What is the theory behind this Mental Health Education worksheet?
According to WHO suicide is the fourth leading cause of death around the world. Among the millions who end up taking their own life there are many who are either making several attempts or persistently thinking about it. Suicide is nothing short of the worst of tragedies that affects not just the individuals family and friends but leaves the entire community in anguish.
There are many warning signs in our loved ones that can indicate their inclination towards committing this heinous act.. All we have to do is keep our eyes and ears open and lend a helping hand to anyone around us who shows us these signs.
How will the worksheet help?
This worksheet will provide a list of warning signs that can be recognized in people who are thinking of attempting suicide. This information can help family friends to look out for their loved ones and intervene when possible and however possible so that this tragedy can be prevented.
How to use the worksheet?
This infosheet can be distributed among the general public or handed over to caretakers of clients with mental illnesses, specially those who have shown suicidal thoughts in sessions. It can also be used in mental health awareness campaigns in schools, colleges and workplaces.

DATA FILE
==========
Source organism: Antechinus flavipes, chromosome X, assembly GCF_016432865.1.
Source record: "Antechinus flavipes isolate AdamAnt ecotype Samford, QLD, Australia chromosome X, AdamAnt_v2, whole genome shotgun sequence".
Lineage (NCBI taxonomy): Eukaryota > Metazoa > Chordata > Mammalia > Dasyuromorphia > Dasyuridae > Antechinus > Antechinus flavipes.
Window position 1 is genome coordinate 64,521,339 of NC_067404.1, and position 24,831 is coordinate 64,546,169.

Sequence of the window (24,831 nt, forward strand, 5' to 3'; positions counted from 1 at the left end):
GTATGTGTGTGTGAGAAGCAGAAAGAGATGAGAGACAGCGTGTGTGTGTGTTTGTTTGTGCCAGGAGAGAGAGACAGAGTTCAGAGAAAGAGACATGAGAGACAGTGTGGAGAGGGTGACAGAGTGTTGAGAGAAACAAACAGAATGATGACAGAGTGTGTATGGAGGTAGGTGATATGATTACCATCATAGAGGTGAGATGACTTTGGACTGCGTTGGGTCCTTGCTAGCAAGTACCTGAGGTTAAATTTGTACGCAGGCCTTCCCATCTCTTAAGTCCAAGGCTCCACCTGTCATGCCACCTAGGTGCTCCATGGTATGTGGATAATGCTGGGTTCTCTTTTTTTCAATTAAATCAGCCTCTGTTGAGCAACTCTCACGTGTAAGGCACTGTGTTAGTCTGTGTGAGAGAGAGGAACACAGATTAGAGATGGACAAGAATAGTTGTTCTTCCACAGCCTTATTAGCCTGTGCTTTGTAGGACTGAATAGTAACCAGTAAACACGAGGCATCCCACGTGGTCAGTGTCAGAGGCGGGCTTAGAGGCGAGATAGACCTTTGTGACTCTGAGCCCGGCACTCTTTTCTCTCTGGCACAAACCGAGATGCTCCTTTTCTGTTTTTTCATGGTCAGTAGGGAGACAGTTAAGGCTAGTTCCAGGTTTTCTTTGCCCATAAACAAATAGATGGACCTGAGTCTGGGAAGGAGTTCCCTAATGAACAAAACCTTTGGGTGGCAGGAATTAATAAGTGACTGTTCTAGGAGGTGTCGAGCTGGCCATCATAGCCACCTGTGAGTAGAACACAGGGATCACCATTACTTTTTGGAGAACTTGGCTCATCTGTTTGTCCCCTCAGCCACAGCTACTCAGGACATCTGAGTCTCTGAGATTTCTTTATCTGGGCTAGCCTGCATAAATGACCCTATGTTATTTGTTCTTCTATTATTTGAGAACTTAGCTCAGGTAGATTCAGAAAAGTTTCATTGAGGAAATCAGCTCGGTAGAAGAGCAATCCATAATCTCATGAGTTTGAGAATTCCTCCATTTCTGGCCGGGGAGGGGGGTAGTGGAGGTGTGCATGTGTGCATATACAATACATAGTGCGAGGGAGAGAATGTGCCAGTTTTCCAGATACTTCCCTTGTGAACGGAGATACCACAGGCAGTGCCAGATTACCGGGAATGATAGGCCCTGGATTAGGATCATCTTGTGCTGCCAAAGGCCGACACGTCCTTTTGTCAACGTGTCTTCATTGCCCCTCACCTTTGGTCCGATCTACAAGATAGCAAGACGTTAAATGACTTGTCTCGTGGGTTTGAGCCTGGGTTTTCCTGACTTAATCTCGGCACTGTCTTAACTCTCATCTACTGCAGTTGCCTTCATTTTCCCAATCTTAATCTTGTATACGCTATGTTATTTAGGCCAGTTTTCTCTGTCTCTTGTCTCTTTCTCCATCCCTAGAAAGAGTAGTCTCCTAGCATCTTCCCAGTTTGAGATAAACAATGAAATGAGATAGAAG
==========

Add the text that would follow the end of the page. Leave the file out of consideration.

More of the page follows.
Identifying Mental Health Education Worksheet
Following are some warning signs about a loved one’s inclination towards wanting to commit suicide. It is important to seek professional help if you know someone who is showing these signs of extreme distress
- You’d notice them talking a lot about:
- wanting to die
- wanting to kill themselves
- feeling an emptiness/void that cannot be filled y any means
- how hopeless their life is
- how they have no reason to continue living
- how they have no way out of their problems/issues
- feeling like they are trapped
- feeling immense physical or emotional pain
- being a burden on others, specially their closed loved ones who are responsible for them
- wanting to say goodbye
- seeking revenge out of rage
- feelings of excessive guilt or shame
- Things you would notice in their behaviour:
- wanting to avoid family and friends
- giving away their possessions that are very important to them
- doing things that indicate their preparing for death such drafting and sharing a will
- engaging in risky behaviour that could lead to death such rash driving
- rapid and extreme changes in their mood
- marked changes in their sleeping and eating habits and routines
- increased usage of substances (drugs and alcohol)
- anxious and agitated
|What can you do to help?|
|Talk to them – Lend an ear to their problems||Frequent check-ins to make sure they are safe||Offer to take them to the hospital, or provide information about suicide hotlines||Inform other people they are close with/live with||Offer any support you can to help them destress|
National Institute of Mental Health (2022) Suicide Prevention. Retrieved 11 November 2022 from https://www.nimh.nih.gov/health/topics/suicide-prevention
You can download this worksheet here.